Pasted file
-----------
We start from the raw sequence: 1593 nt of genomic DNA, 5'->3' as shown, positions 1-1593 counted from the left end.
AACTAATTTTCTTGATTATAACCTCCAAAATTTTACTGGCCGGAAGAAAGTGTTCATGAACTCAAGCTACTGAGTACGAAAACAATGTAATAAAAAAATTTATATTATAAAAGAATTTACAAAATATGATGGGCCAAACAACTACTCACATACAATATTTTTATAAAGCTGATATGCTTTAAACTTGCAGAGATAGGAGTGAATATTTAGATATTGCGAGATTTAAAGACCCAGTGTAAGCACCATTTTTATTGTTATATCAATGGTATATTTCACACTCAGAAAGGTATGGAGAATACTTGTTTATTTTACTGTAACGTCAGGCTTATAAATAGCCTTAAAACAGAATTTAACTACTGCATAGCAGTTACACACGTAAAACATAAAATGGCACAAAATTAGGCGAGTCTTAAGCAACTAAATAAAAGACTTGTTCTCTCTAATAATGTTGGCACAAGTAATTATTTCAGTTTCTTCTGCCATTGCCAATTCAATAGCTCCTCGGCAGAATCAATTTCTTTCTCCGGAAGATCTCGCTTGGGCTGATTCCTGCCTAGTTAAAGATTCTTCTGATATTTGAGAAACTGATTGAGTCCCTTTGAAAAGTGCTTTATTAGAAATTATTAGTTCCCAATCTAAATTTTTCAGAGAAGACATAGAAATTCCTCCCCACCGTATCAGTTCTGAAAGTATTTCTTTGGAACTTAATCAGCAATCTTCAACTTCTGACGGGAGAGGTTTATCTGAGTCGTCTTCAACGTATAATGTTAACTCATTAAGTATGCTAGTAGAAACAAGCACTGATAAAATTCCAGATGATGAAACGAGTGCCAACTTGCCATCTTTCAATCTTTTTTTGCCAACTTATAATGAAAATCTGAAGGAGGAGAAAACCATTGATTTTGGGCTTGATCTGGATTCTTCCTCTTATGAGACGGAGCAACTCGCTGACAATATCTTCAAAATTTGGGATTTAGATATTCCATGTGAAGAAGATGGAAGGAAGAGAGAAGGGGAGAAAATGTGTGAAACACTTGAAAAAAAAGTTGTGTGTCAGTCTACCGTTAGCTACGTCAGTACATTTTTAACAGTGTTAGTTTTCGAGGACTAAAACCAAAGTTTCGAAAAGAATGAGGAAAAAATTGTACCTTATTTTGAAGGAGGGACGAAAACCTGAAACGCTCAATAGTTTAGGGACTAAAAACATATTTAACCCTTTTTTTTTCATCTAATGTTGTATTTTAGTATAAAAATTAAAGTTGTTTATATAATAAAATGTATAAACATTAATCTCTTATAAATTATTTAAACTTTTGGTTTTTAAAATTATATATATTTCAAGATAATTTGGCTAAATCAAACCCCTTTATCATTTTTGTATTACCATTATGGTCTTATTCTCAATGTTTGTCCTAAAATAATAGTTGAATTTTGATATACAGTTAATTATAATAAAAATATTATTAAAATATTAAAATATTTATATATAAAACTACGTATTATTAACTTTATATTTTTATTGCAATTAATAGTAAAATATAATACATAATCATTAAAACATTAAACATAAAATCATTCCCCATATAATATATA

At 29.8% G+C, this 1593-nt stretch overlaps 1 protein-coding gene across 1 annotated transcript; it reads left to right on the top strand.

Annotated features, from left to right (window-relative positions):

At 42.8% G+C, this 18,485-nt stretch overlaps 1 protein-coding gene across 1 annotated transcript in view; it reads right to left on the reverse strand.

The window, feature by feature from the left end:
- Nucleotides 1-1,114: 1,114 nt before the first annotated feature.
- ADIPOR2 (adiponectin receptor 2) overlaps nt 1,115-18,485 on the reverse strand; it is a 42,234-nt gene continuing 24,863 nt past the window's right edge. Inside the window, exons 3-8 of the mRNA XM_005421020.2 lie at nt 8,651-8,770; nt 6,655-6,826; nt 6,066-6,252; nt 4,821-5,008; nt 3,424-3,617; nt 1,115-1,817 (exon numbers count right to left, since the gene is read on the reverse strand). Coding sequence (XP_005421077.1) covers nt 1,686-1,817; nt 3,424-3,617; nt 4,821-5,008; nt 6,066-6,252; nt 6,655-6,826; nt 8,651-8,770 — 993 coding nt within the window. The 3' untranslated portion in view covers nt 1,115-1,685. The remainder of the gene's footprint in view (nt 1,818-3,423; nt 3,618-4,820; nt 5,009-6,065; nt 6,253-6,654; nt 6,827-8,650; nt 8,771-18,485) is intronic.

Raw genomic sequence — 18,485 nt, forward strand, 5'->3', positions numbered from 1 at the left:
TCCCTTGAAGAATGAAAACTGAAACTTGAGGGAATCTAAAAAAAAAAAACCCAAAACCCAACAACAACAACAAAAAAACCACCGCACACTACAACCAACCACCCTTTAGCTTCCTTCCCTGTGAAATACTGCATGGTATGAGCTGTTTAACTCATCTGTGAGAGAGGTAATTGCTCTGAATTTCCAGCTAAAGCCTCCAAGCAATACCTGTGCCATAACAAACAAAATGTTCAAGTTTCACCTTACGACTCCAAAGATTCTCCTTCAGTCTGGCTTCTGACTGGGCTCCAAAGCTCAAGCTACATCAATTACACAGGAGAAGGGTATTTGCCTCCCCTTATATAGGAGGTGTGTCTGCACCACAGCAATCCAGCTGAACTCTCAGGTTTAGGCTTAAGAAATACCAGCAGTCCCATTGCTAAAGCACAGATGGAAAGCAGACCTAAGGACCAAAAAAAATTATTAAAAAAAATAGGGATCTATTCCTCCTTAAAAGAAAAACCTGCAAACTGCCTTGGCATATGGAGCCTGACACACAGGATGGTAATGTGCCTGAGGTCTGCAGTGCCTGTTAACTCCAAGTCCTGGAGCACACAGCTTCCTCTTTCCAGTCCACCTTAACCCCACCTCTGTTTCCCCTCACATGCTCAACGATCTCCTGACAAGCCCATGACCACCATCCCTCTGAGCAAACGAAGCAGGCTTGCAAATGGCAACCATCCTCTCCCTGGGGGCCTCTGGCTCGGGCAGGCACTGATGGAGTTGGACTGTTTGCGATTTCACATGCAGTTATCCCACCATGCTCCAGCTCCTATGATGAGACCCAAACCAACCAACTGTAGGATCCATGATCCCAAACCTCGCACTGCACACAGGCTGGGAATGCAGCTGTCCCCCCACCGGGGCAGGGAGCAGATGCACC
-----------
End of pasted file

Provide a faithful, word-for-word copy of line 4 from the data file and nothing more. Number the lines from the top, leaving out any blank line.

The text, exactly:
Annotated features, from left to right (window-relative positions):